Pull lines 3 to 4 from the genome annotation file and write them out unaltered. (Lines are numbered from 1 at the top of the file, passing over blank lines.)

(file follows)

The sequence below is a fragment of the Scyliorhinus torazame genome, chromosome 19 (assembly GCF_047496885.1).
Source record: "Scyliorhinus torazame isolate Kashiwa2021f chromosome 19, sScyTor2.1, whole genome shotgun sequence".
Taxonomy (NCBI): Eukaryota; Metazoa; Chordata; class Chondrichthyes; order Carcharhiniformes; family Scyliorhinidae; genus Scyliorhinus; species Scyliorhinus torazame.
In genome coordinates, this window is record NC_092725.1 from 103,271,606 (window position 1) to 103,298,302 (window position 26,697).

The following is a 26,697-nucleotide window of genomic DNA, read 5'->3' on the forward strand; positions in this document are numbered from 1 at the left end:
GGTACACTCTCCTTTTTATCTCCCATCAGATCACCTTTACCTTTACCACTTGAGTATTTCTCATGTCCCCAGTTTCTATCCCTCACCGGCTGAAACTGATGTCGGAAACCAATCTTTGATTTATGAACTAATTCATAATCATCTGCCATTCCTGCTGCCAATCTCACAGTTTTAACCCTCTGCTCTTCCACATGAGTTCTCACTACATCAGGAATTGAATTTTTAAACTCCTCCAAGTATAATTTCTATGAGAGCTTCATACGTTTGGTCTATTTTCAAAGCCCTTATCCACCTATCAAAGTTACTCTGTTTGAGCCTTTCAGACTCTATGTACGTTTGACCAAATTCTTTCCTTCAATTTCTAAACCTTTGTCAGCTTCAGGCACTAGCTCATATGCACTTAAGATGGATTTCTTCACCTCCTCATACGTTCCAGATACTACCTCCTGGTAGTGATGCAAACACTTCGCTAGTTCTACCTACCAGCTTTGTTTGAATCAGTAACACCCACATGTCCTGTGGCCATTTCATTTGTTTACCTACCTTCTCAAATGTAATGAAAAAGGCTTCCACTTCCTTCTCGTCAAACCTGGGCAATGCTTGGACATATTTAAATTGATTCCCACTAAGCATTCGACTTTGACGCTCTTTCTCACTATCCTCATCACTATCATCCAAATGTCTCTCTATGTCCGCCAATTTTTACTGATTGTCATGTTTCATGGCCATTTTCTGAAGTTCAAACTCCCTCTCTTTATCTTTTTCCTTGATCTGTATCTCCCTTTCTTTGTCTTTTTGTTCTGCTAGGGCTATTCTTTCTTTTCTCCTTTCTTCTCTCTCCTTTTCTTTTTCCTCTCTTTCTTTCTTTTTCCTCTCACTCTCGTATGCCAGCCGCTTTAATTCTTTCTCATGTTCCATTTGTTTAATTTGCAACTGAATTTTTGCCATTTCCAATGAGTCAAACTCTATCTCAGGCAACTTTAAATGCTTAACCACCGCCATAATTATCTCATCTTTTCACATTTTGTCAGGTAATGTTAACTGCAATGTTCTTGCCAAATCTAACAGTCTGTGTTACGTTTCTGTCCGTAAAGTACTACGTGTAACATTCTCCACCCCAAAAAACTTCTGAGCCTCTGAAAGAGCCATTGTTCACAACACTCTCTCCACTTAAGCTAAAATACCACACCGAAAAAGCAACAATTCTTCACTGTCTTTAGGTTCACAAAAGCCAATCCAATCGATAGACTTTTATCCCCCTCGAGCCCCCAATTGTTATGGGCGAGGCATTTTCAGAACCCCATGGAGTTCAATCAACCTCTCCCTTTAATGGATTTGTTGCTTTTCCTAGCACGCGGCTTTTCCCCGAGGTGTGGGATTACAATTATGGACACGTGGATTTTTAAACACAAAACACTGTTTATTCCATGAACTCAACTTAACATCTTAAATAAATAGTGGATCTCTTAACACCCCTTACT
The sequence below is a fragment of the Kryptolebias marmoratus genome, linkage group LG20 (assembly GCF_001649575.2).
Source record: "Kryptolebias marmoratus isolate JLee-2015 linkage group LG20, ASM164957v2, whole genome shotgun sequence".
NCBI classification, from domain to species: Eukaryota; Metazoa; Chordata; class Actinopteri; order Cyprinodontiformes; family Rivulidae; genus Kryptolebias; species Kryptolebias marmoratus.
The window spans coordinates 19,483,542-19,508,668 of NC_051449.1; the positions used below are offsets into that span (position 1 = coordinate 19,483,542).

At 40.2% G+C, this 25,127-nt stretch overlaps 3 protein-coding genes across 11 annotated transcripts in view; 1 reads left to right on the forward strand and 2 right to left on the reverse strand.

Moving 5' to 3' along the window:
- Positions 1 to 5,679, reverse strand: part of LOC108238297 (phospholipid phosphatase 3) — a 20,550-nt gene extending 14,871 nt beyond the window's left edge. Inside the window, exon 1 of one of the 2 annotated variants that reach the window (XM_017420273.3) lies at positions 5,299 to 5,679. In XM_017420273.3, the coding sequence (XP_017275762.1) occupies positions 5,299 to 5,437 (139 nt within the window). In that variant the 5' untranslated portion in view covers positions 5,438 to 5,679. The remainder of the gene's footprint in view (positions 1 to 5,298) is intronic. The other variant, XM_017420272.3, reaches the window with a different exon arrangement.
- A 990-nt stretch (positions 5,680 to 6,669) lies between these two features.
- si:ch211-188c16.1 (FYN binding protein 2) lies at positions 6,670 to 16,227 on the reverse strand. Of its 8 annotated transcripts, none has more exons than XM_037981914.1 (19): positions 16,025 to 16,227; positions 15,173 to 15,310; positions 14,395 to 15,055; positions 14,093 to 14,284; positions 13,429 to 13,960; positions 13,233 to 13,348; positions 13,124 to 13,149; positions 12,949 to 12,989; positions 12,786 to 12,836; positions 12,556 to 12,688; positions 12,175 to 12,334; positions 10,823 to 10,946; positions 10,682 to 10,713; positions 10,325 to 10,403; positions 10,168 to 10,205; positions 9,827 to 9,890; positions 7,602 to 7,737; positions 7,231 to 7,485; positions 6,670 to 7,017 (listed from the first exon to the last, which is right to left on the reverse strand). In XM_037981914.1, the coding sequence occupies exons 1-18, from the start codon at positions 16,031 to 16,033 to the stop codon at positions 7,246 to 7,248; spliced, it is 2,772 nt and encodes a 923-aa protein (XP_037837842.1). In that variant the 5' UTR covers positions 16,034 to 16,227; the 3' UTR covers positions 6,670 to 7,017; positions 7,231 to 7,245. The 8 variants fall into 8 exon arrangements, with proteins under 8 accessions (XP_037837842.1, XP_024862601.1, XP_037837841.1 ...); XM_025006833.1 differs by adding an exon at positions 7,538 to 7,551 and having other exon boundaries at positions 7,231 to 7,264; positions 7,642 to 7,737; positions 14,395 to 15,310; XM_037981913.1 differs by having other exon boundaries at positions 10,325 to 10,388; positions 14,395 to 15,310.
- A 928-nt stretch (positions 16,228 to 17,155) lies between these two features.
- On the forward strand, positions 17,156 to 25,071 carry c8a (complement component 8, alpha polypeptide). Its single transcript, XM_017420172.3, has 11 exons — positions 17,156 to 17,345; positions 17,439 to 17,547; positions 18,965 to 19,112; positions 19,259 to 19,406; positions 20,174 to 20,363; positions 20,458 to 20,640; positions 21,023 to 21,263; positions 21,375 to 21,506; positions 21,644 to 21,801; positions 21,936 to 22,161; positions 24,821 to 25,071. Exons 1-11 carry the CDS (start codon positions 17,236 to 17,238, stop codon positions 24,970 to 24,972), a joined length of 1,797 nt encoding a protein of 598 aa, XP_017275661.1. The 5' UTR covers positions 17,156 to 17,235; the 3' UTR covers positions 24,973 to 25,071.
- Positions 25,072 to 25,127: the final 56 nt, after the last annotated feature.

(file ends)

Taxonomy (NCBI): Eukaryota; Metazoa; Chordata; class Chondrichthyes; order Carcharhiniformes; family Scyliorhinidae; genus Scyliorhinus; species Scyliorhinus torazame.
In genome coordinates, this window is record NC_092725.1 from 103,271,606 (window position 1) to 103,298,302 (window position 26,697).